But that is exactly where we are, with the Chancellor of the Exchequer, George Osborne, announcing the Government’s plan for a new City Devolution Bill in a speech delivered in Manchester.

In his speech the Chancellor said a lot of things, including:

“This law will pave the way for Greater Manchester – and, importantly, other cities as well, to take greater control and responsibility over all the key things that make a city work, from transport and housing to skills, and key public services like health and social care.

It means by the end of this year the legal framework will be set so that any city can proceed to implement a Mayoral devolution deal.”

“Greater Manchester has agreed to have a mayor as part of our Northern Powerhouse - and this new law will make that happen.

My door now is open to any other major city who‎ wants to take this bold step into the future.

This is a revolution in the way we govern England.”

But will we have the revolution, and how far will it extend?

The Chancellor’s deal is simple: cities can have more power and greater budgets so long as they agree to a single elected executive mayor to exercise the new powers and spend the new budget. The powers and remit of the participating councils themselves will not be changed, but they will have to work with each other and the mayor to deliver the new resources.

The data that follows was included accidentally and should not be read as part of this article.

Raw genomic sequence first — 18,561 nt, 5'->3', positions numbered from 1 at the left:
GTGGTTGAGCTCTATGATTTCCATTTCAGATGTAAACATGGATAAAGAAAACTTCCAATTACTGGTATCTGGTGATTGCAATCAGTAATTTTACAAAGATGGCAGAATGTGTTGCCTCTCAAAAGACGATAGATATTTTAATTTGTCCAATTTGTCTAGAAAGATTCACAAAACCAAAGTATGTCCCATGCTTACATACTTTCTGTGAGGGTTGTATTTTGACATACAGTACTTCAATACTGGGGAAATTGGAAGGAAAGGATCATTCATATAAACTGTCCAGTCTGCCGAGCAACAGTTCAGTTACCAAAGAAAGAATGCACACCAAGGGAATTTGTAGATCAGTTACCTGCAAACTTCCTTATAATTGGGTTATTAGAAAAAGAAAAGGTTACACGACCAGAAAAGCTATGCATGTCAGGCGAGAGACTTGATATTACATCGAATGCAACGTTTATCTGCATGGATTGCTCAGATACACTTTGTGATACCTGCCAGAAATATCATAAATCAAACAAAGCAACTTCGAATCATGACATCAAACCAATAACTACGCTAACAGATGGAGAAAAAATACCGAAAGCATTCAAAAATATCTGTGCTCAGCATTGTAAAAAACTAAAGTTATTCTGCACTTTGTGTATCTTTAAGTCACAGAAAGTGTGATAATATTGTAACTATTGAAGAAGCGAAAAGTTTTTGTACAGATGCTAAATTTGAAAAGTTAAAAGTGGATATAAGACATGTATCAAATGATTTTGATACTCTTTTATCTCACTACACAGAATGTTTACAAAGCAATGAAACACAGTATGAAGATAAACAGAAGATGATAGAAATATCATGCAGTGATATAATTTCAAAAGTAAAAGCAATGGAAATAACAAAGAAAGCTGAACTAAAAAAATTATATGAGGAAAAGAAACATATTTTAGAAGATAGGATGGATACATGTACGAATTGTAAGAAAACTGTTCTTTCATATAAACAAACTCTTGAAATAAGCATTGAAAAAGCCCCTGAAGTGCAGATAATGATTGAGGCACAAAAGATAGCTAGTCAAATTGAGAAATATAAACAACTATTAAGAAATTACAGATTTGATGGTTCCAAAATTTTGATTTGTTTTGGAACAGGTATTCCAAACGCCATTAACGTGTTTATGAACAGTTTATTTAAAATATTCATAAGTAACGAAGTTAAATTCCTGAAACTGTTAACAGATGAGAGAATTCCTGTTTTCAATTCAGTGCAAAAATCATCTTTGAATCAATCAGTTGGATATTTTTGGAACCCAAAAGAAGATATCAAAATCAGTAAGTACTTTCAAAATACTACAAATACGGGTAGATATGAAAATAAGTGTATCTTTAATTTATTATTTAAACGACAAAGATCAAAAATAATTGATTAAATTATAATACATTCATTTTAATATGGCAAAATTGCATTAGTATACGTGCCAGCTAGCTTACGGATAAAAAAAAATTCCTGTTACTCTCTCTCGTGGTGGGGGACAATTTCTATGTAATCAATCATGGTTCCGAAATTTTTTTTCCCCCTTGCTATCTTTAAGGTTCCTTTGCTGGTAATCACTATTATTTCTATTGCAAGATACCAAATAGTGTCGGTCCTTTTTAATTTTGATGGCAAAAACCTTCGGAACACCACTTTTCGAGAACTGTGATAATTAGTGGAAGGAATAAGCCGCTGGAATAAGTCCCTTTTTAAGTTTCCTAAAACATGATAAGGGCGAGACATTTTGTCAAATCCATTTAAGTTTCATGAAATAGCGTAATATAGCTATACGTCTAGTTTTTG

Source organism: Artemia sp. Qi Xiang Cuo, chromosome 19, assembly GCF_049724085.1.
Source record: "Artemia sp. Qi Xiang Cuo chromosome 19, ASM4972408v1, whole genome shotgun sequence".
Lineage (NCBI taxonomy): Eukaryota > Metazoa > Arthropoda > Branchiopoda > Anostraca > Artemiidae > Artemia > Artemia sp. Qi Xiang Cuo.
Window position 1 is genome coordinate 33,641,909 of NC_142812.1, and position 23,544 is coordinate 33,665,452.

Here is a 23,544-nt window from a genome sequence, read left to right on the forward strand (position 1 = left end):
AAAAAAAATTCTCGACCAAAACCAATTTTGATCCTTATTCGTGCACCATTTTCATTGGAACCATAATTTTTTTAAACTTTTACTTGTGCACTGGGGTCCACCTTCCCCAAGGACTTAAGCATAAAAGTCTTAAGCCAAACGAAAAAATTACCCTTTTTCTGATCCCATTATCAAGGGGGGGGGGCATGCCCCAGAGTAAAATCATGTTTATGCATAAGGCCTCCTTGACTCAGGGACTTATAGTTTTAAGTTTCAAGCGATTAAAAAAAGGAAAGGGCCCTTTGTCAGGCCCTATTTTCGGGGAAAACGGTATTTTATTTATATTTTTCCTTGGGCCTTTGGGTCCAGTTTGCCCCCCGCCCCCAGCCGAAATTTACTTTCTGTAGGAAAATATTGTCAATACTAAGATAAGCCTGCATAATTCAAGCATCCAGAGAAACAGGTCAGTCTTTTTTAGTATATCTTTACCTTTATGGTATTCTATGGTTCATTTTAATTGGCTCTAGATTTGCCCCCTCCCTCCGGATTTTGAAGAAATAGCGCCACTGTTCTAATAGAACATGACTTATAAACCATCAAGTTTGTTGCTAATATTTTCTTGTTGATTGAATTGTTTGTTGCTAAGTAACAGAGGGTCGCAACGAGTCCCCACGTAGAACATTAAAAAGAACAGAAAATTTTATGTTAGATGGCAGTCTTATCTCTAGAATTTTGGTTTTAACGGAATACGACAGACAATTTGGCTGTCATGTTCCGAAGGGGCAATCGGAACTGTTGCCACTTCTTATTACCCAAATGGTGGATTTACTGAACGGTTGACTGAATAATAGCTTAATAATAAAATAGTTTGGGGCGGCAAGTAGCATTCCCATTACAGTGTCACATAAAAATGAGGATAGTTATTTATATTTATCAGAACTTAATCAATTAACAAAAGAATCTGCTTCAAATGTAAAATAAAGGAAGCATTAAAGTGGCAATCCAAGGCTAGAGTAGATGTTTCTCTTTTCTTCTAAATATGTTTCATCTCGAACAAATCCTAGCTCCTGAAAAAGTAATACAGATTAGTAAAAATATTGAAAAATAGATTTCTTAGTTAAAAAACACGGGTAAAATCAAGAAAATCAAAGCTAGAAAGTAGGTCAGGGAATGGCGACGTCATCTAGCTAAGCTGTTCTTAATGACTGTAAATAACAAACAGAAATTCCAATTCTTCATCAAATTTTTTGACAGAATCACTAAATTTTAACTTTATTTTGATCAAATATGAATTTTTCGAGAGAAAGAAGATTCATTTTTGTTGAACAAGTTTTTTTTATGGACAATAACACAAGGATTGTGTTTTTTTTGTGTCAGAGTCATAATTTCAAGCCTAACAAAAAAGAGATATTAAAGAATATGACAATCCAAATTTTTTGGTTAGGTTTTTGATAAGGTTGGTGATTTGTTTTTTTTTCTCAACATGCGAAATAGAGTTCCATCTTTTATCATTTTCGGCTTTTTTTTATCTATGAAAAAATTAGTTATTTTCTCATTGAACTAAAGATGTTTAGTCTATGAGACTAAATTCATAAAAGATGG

So what will be the keys to a city region gaining the new powers? I suggest the following will be in the mix:

  • Desire: there has to be the determination to make the difference in new ways, and not simply do more of the same;
  • Competence: the long track record of the councils and other public bodies in the Greater Manchester area working together has instilled the confidence for them to be allowed to blaze the trail;
  • Creativity: the Government really does want city and regional leaders to harness the ideas and solutions offered by local businesses, whether large or small, listed or social, grassroots or international;
  • Collaboration: doing with and not doing to, being relational, reciprocal and responsible;
  • Delivery: it’s not just the powers currently exercised by the Mayor of London that are on offer, but as Greater  Manchester is showing, more besides – if NHS budget devolution can happen in the North West, what else could be possible?
  • Engagement: if the Government is willing to let go and permit the devolution of its powers, what could councils do more with their communities to allow participative services for the public?

With more devolution to Scotland and Wales as well, it will not be just city region government that will be close to local authorities, communities and other local stakeholders. It will have the effect that government from London will be smaller, but also possibly less remote. Its conversation with the English regions should be more expansive as a consequence.

There is the issue of an elected mayor, leading to presidential government on a city region level, and this is risky. That’s the point! The election of the mayor should create a focus for what really matters; failure does have a higher premium. Risk can bring rewards. Defining and understanding the rewards at the outset clearly and not just following the latest trend will be vital if this is to be more than an expedient experiment.

For more information

Please contact Mark Cook.

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